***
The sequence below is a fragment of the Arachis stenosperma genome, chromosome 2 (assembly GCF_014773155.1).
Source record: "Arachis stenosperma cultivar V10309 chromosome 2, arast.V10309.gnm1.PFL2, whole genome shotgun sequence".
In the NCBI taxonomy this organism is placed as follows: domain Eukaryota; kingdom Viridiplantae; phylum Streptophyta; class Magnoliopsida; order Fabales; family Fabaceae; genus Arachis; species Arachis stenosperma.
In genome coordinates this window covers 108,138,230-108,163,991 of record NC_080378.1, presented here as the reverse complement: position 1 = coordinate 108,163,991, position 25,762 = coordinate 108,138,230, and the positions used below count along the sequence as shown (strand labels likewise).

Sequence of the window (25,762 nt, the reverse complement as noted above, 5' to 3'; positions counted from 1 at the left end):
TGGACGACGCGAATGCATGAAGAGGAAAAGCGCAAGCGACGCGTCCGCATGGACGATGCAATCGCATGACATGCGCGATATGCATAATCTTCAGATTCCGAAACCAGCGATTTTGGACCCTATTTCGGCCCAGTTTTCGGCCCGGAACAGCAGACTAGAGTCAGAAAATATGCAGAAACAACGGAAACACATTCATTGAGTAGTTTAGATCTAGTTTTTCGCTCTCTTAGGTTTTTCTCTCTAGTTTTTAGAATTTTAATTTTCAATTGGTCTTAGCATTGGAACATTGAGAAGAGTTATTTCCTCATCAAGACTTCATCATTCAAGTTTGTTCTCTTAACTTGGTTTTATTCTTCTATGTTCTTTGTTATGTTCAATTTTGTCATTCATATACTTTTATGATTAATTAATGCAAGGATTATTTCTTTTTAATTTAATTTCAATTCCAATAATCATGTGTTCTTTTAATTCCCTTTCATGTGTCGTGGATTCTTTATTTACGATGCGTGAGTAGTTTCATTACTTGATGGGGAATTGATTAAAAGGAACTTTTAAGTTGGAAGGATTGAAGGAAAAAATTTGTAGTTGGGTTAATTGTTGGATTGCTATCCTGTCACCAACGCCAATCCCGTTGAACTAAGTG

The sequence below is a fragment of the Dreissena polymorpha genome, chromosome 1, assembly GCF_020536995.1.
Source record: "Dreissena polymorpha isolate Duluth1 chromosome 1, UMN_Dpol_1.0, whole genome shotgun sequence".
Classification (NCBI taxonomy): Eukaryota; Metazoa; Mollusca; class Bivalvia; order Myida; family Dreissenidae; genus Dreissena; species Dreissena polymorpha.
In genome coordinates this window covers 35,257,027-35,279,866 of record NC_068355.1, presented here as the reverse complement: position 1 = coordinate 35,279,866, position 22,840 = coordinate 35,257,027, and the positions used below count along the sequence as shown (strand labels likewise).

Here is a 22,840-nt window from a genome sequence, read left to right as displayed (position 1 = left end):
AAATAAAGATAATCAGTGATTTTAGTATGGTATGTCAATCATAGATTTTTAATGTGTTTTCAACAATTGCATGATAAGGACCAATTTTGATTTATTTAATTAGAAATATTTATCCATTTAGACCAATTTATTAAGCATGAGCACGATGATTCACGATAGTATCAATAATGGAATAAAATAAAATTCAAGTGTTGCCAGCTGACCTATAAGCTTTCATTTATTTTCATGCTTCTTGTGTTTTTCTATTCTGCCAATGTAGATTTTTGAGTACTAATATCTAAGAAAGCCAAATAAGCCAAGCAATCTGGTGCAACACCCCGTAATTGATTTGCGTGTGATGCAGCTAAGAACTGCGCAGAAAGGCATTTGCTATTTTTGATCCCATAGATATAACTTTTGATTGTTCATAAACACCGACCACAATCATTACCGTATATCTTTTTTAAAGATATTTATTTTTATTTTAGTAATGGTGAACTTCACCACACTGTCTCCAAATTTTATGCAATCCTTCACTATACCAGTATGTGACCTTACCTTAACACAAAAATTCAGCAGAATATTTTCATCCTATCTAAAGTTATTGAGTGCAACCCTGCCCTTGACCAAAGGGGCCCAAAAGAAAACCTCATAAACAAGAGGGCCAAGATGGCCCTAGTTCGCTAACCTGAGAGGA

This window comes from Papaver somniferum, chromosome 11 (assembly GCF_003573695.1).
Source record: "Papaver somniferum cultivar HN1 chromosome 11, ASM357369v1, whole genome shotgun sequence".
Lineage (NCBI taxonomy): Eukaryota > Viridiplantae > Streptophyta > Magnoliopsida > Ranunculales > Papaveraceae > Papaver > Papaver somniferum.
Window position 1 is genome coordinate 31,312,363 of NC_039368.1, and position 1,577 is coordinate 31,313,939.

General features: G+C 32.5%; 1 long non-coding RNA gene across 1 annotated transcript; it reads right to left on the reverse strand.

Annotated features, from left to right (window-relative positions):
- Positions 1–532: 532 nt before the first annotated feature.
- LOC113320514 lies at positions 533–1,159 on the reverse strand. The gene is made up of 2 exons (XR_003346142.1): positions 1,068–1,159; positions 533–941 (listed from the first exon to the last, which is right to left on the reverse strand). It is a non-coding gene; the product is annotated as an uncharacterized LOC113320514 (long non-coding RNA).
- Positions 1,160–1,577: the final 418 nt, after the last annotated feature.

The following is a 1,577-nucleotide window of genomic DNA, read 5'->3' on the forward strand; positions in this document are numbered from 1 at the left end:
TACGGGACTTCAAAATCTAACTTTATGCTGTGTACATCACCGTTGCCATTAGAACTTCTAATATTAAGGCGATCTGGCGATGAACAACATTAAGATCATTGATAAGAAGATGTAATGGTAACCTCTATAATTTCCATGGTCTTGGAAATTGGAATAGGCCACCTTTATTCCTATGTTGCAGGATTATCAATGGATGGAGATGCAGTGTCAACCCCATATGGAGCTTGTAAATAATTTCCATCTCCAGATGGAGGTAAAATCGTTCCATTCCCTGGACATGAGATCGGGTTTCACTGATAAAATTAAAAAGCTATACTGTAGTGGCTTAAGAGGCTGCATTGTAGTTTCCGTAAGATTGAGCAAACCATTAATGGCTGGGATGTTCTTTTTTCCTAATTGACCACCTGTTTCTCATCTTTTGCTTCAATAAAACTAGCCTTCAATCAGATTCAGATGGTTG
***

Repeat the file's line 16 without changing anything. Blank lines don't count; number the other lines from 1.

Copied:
Window position 1 is genome coordinate 31,312,363 of NC_039368.1, and position 1,577 is coordinate 31,313,939.